Powered by a booming economy and rising consumer confidence, property values and rental rates are rising steadily in the Philippines.
With a coastline of nearly 6,000 kilometers, Croatia has a rich maritime tradition and is the world’s sixth largest shipbuilding country, with a 1.3% share of the global market.
Although the shipbuilding industry in Croatia is largely being kept alive by state subsidies, the government has a program to restructure the industry and, in the meantime, private operators are accelerating the modernization of the sector. Tankerska plovidba and Uljanik, the best performing state- owned shipyard, acquired 60.4% of the bankrupt Viktor Lenac shipyard. The two new owners will invest significantly in its modernization.
Tankerska’s track record is testimony to the potential of the maritime sector in Croatia when it is under private control. The bulk carrier and tanker operator has 16 vessels, half of them tankers. It is currently expanding rapidly, with seven vessels under construction, three in a local shipyard and four in China.
Tankerska plovidba leases out crewed vessels across the world, and has a working relationship with Exxon Mobil and major charters in the US. “The current situation in the shipping industry is very good,” says company President Capt. Ive Mustac. “The market is high, especially for tankers. It has been growing for three years now and the period of growth is continuing unexpectedly.” Mustac is unconcerned about any challenges EU accession might bring. A maritime law passed in Croatia last year put shipping on a par with countries in the Union.
“My company has the same rules and regulations as a company in the EU,” says Mustac. “Technologically, they have nothing that I don’t.”
Mustac attributes much of the company’s global success to the skill of the workforce: the company’s crew comes from its hometown, the ancient port city of Zadar, and employees tend to stay with the company throughout their careers, compared to a sector average of four years.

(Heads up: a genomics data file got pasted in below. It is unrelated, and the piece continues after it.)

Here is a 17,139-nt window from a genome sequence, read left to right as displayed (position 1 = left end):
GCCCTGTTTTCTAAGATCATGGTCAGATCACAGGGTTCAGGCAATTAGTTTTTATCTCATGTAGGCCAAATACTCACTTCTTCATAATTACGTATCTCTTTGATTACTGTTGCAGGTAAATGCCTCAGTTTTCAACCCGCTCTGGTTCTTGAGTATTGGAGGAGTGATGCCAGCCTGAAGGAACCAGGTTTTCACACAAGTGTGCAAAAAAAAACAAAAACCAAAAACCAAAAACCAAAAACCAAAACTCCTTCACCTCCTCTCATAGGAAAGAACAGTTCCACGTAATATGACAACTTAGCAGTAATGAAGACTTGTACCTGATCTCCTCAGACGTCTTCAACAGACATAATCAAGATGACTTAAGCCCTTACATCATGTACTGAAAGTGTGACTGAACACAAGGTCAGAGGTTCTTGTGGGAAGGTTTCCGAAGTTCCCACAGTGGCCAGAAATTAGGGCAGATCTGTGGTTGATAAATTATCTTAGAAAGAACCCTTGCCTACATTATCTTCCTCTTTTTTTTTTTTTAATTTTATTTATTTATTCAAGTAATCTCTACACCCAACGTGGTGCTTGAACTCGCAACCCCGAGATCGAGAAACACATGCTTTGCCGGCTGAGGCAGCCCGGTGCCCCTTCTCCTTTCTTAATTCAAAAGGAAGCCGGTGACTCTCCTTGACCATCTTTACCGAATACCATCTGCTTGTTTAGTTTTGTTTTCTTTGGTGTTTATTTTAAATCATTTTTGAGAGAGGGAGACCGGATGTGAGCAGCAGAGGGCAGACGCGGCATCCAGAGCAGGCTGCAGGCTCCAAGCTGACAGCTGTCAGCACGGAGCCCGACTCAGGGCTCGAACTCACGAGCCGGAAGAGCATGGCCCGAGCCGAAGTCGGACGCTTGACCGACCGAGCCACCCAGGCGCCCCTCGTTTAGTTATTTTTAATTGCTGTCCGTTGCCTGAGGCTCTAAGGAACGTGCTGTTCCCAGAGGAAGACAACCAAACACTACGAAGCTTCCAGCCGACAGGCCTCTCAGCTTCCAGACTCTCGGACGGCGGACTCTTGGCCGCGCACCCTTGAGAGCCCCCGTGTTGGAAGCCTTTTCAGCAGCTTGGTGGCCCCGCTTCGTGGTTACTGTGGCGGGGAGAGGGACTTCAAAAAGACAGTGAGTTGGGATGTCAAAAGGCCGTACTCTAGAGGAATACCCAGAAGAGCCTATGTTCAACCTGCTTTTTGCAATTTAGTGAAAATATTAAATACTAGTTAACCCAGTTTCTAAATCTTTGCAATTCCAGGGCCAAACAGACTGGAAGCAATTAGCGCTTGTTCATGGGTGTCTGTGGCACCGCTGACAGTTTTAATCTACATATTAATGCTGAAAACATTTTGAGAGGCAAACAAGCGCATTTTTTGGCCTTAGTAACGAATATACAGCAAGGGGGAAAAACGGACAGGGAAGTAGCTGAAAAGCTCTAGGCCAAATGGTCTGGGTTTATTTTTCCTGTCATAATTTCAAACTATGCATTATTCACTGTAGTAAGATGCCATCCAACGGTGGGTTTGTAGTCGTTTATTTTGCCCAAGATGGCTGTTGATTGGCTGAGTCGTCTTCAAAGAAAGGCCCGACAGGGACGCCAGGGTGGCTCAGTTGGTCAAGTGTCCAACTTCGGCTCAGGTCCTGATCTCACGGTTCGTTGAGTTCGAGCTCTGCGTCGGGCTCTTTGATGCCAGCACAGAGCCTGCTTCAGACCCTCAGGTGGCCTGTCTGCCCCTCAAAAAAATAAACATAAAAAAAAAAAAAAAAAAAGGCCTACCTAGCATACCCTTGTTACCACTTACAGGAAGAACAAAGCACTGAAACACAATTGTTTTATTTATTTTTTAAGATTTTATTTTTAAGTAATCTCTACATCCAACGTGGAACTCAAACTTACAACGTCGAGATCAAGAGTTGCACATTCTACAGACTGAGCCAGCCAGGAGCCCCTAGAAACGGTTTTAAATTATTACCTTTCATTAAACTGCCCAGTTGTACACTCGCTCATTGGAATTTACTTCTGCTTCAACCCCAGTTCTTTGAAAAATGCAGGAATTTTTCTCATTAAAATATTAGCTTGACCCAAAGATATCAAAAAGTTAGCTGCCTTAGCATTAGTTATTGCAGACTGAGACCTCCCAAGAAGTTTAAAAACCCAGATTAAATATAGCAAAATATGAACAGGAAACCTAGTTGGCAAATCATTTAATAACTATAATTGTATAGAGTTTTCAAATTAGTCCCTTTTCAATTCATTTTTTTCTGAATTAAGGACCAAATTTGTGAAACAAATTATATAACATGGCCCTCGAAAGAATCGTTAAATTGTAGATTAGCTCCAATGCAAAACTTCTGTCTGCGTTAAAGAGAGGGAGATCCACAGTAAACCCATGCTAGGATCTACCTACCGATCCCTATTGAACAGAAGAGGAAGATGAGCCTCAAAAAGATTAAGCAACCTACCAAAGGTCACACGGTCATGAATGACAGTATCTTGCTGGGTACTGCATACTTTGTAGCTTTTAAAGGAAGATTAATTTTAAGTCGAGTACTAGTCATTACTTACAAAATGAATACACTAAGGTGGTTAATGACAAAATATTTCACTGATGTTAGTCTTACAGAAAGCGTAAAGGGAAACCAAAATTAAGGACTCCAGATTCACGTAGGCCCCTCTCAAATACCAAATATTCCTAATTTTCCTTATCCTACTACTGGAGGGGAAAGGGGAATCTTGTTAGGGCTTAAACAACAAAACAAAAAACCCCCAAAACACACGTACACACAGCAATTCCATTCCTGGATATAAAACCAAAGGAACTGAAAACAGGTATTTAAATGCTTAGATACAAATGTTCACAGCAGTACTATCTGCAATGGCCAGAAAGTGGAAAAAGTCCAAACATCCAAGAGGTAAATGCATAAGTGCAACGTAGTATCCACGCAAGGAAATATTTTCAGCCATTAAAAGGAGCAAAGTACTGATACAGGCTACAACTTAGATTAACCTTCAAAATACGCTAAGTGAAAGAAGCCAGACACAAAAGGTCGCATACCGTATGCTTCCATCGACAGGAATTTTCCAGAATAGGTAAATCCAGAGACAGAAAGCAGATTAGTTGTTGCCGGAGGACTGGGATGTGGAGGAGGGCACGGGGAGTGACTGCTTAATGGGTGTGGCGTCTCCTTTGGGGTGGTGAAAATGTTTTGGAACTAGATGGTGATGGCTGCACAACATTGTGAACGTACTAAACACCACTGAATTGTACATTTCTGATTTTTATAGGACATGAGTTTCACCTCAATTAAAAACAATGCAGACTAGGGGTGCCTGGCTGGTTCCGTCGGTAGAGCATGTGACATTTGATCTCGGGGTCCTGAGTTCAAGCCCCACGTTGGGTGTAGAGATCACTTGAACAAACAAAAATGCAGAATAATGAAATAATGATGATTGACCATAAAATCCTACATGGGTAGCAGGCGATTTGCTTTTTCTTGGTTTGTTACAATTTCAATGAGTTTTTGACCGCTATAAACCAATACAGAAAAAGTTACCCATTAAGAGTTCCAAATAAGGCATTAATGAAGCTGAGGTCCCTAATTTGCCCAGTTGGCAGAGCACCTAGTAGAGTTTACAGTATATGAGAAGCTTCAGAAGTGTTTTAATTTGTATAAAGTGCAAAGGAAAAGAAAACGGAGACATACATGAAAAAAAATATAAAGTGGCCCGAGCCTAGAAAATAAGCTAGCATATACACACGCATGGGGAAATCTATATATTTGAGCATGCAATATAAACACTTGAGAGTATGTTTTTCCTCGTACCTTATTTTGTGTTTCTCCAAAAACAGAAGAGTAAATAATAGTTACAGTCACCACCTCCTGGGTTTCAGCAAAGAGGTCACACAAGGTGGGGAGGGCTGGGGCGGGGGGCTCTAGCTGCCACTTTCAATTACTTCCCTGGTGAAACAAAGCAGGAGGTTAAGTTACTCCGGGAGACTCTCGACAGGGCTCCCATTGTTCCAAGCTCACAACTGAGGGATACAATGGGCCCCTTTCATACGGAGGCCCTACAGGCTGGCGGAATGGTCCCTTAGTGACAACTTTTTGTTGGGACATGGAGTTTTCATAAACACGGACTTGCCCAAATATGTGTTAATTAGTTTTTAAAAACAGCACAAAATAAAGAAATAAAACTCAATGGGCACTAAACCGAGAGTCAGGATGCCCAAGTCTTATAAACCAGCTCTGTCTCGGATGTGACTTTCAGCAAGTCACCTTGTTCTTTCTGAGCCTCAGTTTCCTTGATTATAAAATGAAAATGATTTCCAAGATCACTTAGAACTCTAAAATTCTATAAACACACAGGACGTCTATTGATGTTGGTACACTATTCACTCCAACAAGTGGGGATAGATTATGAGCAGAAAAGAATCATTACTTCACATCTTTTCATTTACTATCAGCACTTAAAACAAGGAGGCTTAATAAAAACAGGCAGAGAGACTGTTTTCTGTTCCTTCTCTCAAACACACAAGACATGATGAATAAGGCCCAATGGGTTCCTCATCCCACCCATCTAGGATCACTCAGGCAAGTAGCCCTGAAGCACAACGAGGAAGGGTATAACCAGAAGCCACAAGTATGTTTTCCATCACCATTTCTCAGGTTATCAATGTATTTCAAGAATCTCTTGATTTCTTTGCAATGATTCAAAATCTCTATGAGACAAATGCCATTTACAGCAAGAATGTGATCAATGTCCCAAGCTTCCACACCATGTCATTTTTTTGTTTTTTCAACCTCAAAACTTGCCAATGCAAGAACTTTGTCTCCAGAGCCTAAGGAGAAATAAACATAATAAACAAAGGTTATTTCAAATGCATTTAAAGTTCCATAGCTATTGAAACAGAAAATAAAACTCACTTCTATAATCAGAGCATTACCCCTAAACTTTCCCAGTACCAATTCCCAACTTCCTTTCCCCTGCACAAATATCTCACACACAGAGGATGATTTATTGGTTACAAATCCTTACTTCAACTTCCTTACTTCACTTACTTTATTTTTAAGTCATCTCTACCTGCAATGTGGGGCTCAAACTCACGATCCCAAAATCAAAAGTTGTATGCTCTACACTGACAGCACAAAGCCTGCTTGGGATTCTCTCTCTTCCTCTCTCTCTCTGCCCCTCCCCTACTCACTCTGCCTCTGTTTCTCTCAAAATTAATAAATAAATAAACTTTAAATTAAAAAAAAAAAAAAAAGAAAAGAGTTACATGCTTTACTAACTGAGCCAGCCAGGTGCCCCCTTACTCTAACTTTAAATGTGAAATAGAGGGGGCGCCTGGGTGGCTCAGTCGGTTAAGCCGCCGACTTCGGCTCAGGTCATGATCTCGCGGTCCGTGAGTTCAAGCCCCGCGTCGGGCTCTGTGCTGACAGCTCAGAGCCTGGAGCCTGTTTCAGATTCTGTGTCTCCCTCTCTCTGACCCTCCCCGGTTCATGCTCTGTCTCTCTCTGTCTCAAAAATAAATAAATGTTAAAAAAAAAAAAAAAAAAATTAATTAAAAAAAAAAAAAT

The ownership of the company also illustrates the benefits of Croatian maritime industries moving away from the state. In a free market version of socialism, 85% of Tankerska is owned by a trust in which employees are partners, sharing in the profits. “These people are employees, but it is their company also,” says Mustac. If applied elsewhere in the sector, this combination of private ownership and high quality labor should ensure good prospects for the competitiveness of the Croatian shipping industry.
our conpetitive advantage
A place in the sun
CROATIA’S RISE TO BECOME A MAJOR PLAYER IN EUROPEAN TOURISM IS ONE OF ITS GREAT SUCCESS STORIES SINCE INDEPENDENCE. BUT WHERE WILL THE INDUSTRY GO FROM HERE?
Although at the time of the former Yugoslavia the Adriatic coast was a popular destination for low cost vacations for northern Europeans, the name of Croatia itself only became familiar internationally after independence. Nowadays, the country is attracting a more varied inflow of visitors than perhaps it ever expected.
The question asked in the Croatian tourism industry today is “where to now?” Having come this far, there is a general feeling that the current business model needs refreshing. The real focus of the country’s present tourism strategy is less about volume and numbers, and more about facing up to sophisticated challenges: attracting higher quality, higher spending tourists, extending the season from its current three months, and strengthening niches such as sail- ing, diving, business, cultural and health tourism.
“People do not like just to sit in the sun next to the sea anymore – they demand more activity, more entertainment,”
says Tonci Peovic, Director General of Dubrovnik Airport.
In spite of the diversification of the local tourism industry, there is little doubt that the medieval walled city of Dubrovnik, a UNESCO World Heritage Site and the self-proclaimed “Pearl of the Adriatic”, will remain the leading attraction of the country.
However, there will be extensive opportunities for foreign investors to contribute to the changing face of Croatian tourism, not only in Dubrovnik, but also across a country that boasts history, nature and an increasingly cosmopolitan lifestyle. The government has made a range of incentives available, such as inexpensive cred- it lines to support private investors in the sector and to encourage greenfield investments in traditional coastal areas and elsewhere. In March, 2006 it adopted a program of support for the tourism sec- tor, which includes a working group that is preparing the privatization of some remaining state-owned companies.